Strangely enough, massaging certain portions of the foot helps relieve stomach pain. Using reflexology, or targeting specific areas of the foot, you can reduce your child’s overall pain and anxiety. Gentle take your child’s left foot in hand, then rub just under the ball of the child’s foot with your other hand. Use a caterpillar-like motion where you rub small circles in a single spot before moving your thumb and repeating the process. Because our nerves cluster in the feet, this kind of massage relaxes the entire body. Massage the foot long enough with constant pressure and soon pain subsides.

Sometimes, the touch of a parent is the most calming and effective way to cure a tummy ache. It’s been proven that gentle touching and skin-on-skin contact releases endorphins that create a tranquil demeanor. Endorphins lower stress, physical pain, and discomfort. If your little one is fussing with a tummy ache, cuddle them for a short while before bedtime or nap time. The physical bound formed by the skin-on-skin contact will relax them enough for some rest.



Heat can help relieve stomach pain when applied directly on the afflicted area. Heating pads are great for stomach aches because you can control both the heat and the placement. This is great for ‘moving pains,’ or a pain that seems to travel from the torso to other areas like the back, side, and lower body. Simply move the heating pad with the pain, or, if your child is old enough, have the child move the heating pad to their comfort. Set the heat to a reasonable temperature before applying the heating pad to your child, and be certain your child knows the proper way to turn off the pad.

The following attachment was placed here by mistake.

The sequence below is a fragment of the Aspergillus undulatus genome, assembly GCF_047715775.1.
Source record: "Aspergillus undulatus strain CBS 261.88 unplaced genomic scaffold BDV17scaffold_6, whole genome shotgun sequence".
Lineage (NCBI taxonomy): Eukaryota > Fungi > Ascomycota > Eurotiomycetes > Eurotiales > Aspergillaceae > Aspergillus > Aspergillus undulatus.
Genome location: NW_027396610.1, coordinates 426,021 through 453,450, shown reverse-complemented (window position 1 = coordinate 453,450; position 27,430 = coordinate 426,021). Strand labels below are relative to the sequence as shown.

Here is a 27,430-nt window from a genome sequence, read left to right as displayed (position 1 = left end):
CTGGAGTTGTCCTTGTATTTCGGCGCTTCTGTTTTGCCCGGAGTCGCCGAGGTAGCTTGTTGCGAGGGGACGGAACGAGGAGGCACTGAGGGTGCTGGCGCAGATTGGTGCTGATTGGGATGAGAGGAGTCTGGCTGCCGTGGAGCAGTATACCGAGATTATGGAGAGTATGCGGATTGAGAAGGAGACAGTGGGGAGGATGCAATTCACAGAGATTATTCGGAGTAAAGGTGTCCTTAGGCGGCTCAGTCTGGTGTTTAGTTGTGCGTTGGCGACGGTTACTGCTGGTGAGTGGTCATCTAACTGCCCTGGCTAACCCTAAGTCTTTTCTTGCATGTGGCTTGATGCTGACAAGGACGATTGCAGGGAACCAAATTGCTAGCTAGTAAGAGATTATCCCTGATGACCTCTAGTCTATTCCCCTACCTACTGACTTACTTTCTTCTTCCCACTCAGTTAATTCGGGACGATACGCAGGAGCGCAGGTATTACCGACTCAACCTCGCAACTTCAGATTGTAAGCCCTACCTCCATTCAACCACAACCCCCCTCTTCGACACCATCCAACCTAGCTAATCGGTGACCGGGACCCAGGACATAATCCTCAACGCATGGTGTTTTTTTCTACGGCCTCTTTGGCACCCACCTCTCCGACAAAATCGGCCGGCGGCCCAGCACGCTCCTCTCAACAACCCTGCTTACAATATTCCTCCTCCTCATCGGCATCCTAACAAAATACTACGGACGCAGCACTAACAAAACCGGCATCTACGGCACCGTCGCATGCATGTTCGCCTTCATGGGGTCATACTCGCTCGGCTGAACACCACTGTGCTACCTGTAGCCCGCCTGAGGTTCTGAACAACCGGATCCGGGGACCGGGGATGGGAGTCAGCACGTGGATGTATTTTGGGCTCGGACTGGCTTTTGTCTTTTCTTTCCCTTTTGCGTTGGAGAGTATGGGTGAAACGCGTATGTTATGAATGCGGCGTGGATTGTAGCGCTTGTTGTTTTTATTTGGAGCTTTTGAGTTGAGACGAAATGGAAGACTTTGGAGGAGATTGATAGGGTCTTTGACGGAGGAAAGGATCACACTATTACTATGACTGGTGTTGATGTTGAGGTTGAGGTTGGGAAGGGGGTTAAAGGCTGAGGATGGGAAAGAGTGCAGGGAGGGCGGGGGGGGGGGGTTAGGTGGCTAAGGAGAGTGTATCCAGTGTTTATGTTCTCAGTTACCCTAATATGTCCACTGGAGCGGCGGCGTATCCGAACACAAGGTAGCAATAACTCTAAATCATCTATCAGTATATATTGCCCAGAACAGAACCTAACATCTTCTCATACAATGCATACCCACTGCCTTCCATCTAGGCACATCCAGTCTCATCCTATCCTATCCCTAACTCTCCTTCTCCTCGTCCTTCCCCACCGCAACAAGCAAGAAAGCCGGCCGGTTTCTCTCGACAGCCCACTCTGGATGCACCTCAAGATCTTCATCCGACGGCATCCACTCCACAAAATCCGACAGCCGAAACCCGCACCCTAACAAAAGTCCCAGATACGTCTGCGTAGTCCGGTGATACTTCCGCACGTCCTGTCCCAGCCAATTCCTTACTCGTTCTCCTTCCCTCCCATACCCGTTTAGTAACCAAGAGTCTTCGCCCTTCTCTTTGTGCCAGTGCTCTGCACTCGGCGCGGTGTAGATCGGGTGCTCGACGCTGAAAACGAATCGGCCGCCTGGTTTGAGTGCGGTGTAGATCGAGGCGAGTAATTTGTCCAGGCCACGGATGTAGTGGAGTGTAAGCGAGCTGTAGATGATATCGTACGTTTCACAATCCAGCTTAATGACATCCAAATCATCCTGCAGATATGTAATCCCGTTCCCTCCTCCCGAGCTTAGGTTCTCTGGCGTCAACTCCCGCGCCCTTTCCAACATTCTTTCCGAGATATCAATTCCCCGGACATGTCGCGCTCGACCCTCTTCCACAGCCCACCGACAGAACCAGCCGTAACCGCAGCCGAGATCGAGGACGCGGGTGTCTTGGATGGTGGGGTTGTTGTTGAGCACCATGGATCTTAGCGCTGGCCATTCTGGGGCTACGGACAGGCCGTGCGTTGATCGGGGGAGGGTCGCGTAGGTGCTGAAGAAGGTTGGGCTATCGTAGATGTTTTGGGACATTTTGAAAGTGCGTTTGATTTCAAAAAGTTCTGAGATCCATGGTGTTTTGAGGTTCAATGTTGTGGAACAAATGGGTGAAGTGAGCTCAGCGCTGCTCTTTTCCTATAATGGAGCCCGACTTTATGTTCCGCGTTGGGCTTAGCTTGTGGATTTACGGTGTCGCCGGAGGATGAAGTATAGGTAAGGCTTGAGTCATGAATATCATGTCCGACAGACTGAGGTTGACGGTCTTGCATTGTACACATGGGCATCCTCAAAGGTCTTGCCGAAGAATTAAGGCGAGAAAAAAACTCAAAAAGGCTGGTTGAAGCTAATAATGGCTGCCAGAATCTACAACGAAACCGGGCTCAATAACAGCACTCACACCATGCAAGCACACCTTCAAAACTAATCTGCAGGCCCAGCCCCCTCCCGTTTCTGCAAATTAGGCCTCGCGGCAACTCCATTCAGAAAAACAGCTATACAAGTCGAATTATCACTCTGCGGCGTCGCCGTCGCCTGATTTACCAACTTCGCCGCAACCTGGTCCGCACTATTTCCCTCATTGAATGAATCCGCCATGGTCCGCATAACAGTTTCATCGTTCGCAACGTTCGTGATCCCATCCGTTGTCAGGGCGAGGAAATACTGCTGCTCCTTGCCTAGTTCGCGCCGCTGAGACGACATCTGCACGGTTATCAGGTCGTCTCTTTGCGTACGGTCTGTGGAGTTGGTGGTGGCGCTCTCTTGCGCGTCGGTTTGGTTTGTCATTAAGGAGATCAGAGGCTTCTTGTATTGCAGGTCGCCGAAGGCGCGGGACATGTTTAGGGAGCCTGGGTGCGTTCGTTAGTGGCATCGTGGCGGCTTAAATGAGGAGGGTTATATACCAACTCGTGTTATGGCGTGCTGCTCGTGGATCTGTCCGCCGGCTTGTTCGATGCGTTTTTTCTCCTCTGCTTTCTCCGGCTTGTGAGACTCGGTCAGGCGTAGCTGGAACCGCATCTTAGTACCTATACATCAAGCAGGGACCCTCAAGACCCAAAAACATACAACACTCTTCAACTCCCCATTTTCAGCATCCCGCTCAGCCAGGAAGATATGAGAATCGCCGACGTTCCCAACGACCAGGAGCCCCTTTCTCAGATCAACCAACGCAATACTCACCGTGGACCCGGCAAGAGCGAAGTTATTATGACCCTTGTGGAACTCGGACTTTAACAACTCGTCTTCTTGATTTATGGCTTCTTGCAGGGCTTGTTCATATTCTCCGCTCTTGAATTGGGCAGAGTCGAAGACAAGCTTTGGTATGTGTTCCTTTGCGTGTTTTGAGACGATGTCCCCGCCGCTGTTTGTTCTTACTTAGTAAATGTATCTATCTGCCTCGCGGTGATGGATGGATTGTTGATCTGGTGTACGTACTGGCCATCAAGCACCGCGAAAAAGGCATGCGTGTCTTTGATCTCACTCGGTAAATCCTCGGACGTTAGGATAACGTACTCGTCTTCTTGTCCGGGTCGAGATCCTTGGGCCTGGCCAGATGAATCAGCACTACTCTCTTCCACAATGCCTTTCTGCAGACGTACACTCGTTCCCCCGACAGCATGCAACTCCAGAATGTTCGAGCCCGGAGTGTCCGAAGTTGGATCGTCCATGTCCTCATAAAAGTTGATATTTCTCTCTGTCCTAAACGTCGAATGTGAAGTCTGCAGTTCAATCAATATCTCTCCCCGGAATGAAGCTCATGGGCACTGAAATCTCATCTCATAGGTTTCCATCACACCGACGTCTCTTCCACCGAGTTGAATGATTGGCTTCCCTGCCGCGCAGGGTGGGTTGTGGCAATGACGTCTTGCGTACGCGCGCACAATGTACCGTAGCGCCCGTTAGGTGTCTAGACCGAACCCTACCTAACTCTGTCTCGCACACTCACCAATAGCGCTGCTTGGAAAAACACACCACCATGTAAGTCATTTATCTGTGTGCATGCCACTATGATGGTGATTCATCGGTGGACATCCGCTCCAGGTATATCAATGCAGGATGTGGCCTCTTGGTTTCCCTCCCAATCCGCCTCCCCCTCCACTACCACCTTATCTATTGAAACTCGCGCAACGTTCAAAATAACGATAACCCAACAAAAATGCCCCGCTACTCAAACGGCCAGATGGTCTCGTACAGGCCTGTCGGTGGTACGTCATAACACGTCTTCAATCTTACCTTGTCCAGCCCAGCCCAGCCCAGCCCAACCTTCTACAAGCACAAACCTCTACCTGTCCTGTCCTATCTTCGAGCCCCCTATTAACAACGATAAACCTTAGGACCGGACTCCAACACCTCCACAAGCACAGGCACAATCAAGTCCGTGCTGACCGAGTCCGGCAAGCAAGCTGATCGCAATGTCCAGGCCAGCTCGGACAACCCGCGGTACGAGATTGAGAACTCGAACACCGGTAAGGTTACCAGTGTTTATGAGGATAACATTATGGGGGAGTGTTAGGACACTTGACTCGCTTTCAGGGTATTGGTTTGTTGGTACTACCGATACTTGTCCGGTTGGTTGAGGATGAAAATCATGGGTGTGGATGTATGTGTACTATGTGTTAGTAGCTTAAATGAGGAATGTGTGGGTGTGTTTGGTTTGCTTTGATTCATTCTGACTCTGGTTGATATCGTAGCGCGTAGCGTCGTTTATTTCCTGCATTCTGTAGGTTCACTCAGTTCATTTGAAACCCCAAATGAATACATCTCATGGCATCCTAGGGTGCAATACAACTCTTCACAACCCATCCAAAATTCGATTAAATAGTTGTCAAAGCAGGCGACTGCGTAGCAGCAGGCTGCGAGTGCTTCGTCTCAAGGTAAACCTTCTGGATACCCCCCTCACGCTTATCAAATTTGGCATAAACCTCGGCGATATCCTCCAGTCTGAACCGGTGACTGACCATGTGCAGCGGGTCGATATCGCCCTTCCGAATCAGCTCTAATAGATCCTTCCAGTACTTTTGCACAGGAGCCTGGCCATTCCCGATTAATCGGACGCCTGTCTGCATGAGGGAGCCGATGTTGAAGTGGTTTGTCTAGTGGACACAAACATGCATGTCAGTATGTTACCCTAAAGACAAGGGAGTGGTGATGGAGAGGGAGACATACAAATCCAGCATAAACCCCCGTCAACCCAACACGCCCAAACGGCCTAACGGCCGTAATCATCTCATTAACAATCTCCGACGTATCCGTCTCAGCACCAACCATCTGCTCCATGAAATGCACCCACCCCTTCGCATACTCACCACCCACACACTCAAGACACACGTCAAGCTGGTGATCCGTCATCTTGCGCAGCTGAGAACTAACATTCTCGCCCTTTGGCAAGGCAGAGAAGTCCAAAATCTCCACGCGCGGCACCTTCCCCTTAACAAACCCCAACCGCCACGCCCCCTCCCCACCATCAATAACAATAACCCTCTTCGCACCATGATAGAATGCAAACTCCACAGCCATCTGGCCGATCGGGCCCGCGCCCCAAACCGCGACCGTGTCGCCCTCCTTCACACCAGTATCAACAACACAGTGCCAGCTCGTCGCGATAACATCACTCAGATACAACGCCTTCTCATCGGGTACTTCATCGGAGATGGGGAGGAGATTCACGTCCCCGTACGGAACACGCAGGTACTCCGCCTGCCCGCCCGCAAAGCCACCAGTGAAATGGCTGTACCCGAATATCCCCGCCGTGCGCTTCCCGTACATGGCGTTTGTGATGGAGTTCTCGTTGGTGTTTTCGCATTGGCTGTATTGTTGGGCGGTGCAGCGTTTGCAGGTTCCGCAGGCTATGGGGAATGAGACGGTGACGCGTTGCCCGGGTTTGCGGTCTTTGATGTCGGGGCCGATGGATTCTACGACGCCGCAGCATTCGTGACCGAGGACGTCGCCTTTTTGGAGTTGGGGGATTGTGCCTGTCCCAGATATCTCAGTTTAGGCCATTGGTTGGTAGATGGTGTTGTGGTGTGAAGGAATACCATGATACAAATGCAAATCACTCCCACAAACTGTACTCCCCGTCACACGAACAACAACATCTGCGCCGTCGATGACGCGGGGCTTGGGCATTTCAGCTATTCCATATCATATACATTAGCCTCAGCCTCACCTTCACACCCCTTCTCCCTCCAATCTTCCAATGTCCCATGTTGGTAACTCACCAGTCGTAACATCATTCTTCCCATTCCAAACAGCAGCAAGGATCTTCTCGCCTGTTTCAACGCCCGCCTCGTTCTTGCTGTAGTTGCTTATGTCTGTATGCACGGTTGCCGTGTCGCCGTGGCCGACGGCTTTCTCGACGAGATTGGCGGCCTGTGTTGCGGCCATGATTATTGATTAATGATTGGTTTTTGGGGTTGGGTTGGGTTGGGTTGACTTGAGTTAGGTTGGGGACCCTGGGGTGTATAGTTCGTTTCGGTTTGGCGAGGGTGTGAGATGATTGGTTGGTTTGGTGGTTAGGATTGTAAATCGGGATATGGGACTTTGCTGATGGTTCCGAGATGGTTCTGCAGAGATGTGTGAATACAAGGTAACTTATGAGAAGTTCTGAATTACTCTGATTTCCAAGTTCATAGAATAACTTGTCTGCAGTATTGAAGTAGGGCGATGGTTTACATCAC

Warm baths are a great source of comfort for children. Rather than just applying heat to a single area, a warm bath relaxes the entire body at once. Your child can just soak in the tub for a bit, relax their whole body, and get a good cleaning while fighting off the stomach pain. Warm baths are best right before bed because the warm water relaxes the muscles, and prepares the body for bedtime. While this alone won’t completely cure the stomach pain, warm baths in tandem with a good night’s rest is a great combination for tummy aches.

Hot foods like soup and tea are also great for stomach pains. We all know that classic sick-day meal of chicken soup and green tea. The heat from these warm foods helps to relaxes the stomach, easing some of the pain associated with straining. This not only helps the stomach, but the entire digestive tract as well. Because the stomach is linked to both the esophagus and intestines, that entire pathway relaxes. But, generally, you want to avoid solid, heavy foods when your child has a stomach ache. Even if these are hot dishes, hot liquids such as teas and soups work best.